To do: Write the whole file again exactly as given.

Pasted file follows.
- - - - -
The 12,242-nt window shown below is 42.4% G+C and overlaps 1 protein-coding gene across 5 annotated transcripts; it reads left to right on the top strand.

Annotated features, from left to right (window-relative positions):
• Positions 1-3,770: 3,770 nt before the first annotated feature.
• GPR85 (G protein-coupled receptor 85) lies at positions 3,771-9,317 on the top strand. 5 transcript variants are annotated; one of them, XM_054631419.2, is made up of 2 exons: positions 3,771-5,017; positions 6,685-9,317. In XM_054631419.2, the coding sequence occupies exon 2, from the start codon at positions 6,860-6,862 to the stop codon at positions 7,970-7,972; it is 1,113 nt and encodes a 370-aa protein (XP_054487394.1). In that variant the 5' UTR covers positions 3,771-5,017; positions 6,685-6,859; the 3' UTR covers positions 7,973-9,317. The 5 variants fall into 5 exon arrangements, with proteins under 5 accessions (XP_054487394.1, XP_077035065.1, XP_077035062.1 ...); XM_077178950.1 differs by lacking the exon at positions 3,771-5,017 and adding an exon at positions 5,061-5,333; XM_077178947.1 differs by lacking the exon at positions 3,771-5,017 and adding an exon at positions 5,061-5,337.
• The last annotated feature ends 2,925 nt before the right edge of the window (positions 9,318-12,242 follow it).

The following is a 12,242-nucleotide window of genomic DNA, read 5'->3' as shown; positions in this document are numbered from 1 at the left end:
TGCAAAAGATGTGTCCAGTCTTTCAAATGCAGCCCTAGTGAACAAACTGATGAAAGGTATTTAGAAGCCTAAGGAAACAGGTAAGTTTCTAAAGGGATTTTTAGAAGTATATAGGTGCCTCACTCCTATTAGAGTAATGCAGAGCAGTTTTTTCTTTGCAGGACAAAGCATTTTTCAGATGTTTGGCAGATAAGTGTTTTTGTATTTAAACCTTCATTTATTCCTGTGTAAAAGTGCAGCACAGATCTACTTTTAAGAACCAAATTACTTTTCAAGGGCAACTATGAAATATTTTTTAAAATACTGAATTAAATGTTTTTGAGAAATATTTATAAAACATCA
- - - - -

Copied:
The 12,242-nt window shown below is 42.4% G+C and overlaps 1 protein-coding gene across 5 annotated transcripts; it reads left to right on the top strand.

Annotated features, from left to right (window-relative positions):
• Positions 1-3,770: 3,770 nt before the first annotated feature.
• GPR85 (G protein-coupled receptor 85) lies at positions 3,771-9,317 on the top strand. 5 transcript variants are annotated; one of them, XM_054631419.2, is made up of 2 exons: positions 3,771-5,017; positions 6,685-9,317. In XM_054631419.2, the coding sequence occupies exon 2, from the start codon at positions 6,860-6,862 to the stop codon at positions 7,970-7,972; it is 1,113 nt and encodes a 370-aa protein (XP_054487394.1). In that variant the 5' UTR covers positions 3,771-5,017; positions 6,685-6,859; the 3' UTR covers positions 7,973-9,317. The 5 variants fall into 5 exon arrangements, with proteins under 5 accessions (XP_054487394.1, XP_077035065.1, XP_077035062.1 ...); XM_077178950.1 differs by lacking the exon at positions 3,771-5,017 and adding an exon at positions 5,061-5,333; XM_077178947.1 differs by lacking the exon at positions 3,771-5,017 and adding an exon at positions 5,061-5,337.
• The last annotated feature ends 2,925 nt before the right edge of the window (positions 9,318-12,242 follow it).

The following is a 12,242-nucleotide window of genomic DNA, read 5'->3' as shown; positions in this document are numbered from 1 at the left end:
TGCAAAAGATGTGTCCAGTCTTTCAAATGCAGCCCTAGTGAACAAACTGATGAAAGGTATTTAGAAGCCTAAGGAAACAGGTAAGTTTCTAAAGGGATTTTTAGAAGTATATAGGTGCCTCACTCCTATTAGAGTAATGCAGAGCAGTTTTTTCTTTGCAGGACAAAGCATTTTTCAGATGTTTGGCAGATAAGTGTTTTTGTATTTAAACCTTCATTTATTCCTGTGTAAAAGTGCAGCACAGATCTACTTTTAAGAACCAAATTACTTTTCAAGGGCAACTATGAAATATTTTTTAAAATACTGAATTAAATGTTTTTGAGAAATATTTATAAAACATCA